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Proposed ice skating rink in Depot Park would have northwoods feel

Paul Larson is proposing a community ice skating rink at Depot Park between the tennis courts and J&B Foods. (Anna Erickson / Enterprise)

A community ice skating rink is being proposed for Depot Park in Park Rapids.

Paul Larson, newly appointed to the Park Rapids Park Board, presented a proposal to the Park Rapids City Council last week.

"I'm looking at a possible leisure rink for kids instead of the hockey rink," he said. "They have a tough time with ice time. The outside ice is used by other players and teams."

The location Larson is looking at for the community ice skating rink is between the tennis courts and J&B Foods in Depot Park.

"It would be safe for the kids, safe for people, and it would be a good showcase for the city for people to see an up north ice rink," Larson said.

He took the idea for an ice rink further and thought, "What about hockey boards, what about Rollerblades?" If pavement was put under the hockey boards before they were placed, there could be inline skating in the summer, he added. Also, Community Education could use the area for activities.

Larson would also like to see a warming house with bathrooms.

"Basically, I want to designate that area as a future ice rink for the community," he said.

The Park Rapids Area School District owns the property. Larson said the insurance is under the same blanket as the tennis courts, which are also owned by the school.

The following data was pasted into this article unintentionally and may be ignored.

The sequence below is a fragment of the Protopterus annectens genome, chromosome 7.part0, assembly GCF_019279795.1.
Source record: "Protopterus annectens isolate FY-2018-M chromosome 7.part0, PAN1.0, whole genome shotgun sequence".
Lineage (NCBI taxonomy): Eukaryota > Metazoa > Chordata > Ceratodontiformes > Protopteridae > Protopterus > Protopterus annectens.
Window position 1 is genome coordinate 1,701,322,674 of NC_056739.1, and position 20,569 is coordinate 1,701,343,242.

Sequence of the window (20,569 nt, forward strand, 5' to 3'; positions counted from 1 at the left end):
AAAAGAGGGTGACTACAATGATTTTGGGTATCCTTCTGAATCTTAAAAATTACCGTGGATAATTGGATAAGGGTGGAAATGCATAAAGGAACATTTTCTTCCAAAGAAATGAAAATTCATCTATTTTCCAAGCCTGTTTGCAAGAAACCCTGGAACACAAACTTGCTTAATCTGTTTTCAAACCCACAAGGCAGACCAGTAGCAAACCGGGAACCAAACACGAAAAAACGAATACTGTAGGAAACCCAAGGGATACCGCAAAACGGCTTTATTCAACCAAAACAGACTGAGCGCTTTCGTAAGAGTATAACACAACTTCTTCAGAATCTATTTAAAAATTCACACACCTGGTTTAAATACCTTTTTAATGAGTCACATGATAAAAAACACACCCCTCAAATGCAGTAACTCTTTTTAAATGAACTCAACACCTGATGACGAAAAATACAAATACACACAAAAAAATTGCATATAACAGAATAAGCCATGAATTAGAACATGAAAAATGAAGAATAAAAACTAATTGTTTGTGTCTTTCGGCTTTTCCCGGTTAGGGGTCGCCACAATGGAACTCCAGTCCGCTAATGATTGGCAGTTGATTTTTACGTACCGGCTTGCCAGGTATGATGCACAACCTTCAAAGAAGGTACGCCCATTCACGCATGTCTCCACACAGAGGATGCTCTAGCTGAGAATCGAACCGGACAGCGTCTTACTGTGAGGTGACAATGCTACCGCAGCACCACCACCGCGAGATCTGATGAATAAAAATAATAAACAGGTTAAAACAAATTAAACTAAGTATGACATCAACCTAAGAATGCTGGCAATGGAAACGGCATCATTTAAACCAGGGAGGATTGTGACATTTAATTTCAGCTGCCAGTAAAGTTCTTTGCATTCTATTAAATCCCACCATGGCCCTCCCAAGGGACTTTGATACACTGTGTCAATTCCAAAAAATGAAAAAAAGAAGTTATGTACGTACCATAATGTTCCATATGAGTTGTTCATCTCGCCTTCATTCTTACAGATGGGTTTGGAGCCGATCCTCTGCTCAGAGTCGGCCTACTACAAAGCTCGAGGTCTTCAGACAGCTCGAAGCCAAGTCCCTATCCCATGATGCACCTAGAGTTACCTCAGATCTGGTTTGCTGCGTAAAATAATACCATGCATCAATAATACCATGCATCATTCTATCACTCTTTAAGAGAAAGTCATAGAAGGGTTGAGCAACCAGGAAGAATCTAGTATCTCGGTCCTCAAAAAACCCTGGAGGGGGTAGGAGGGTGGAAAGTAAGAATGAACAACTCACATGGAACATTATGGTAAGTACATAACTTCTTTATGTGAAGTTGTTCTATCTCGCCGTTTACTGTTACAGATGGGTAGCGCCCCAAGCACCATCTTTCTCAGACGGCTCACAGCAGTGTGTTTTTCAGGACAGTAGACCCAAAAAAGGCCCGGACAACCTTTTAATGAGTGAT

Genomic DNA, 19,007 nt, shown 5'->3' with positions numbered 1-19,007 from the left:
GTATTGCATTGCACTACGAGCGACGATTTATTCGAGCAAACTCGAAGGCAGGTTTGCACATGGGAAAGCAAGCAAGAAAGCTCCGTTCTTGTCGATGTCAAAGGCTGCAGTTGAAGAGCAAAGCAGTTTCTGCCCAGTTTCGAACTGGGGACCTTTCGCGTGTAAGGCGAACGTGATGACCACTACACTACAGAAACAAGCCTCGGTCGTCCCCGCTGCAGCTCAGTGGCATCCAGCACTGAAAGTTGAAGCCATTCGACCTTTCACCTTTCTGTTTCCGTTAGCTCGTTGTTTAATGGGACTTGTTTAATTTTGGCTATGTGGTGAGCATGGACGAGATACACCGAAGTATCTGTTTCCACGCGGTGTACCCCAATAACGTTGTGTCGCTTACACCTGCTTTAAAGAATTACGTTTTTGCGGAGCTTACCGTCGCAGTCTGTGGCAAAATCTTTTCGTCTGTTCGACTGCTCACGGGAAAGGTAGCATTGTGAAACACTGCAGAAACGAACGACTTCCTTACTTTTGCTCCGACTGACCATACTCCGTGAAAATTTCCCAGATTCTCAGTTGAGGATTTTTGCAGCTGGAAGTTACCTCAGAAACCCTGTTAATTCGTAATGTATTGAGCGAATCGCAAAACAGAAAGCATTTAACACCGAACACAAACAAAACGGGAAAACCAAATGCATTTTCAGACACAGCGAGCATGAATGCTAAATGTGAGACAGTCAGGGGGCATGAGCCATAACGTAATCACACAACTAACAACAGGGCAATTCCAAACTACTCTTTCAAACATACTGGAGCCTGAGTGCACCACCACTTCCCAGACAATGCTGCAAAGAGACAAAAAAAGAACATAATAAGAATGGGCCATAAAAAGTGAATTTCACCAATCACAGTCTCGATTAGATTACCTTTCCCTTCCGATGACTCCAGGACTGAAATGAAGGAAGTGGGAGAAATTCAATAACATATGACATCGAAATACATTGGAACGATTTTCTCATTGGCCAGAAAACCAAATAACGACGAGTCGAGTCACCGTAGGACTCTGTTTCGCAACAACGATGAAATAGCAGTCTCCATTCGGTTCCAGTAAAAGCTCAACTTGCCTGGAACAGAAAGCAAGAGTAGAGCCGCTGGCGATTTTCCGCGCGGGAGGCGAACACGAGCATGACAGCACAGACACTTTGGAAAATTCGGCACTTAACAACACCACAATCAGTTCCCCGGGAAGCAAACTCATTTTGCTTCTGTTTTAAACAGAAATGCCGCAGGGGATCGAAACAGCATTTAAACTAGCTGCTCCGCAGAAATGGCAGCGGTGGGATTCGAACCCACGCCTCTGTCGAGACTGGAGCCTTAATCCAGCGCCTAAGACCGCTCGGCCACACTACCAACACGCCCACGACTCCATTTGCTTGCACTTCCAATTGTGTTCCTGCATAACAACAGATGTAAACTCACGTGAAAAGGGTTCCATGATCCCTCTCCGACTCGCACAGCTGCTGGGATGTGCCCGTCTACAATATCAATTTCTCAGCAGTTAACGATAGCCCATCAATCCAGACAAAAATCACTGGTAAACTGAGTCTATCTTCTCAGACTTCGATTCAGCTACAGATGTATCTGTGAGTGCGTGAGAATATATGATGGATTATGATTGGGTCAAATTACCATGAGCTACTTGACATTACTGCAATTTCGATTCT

Larson's proposal includes moving the red swing set. The basketball court can be left as is, he said.

In the big scheme, lighting could be added to the area and possibly be shared with the Park Rapids Tennis Association, Larson said.

The only snag in Larson's proposal is cost. He estimates a minimum start up of $25,000.

He's not asking the city for money to get the rink set up at this point. He is, however, asking for support to take the reigns and look at funding options.

Detroit Lakes has an outdoor rink that is very successful, Larson said. He likes some of the ideas that city used, such as flooding the rink around the trees to give it a "woodsy" feel.

There is a possibility of getting volunteers from the hockey association or others to remove snow and maintain the rink.

Larson said he realizes there isn't a lot of extra money right now but said, "If you don't bring it up, it won't go anywhere."

The council gave a general nod in favor of the proposal for a community ice skating rink.

In other business, the council:

n Approved letting the Hubbard County Master Gardeners move forward with a proposal to make improvements to the Department of Natural Resources Fisheries area in Park Rapids.

The gardeners will work on getting grant funding for the project. If there is no grant money the project will go away.

n Proclaimed April as Sexual Assault Awareness Month.

n Directed staff to start a committee to look at the city's assessment policy to see if changes should be made. The direction comes in response to a letter from Mike Strodtman and Shawn Anderson regarding assessments.

"Our opinion is that assessing one area of town for an improvement and not another is unfair, inequitable and not just," the letter reads. They asked for the city to be fair in its assessment policy.

n Approved refunding a sewer bill for Donovan Hoffman.

Hoffman said that sometime after he left for Texas for the winter the meter horn on the city water meter began leaking. By the time it was discovered, about 945,000 gallons of water was pumped into the basement and out, but not into the sewer.

The water/sewer bill came to $743.35. Staff recommended reimbursing Donovan for the sewer portion of the bill. The council also paid for a $70 plumbing inspection fee.

Anna Erickson
Anna Erickson is editor of the Wadena Pioneer Journal.
(218) 631-2561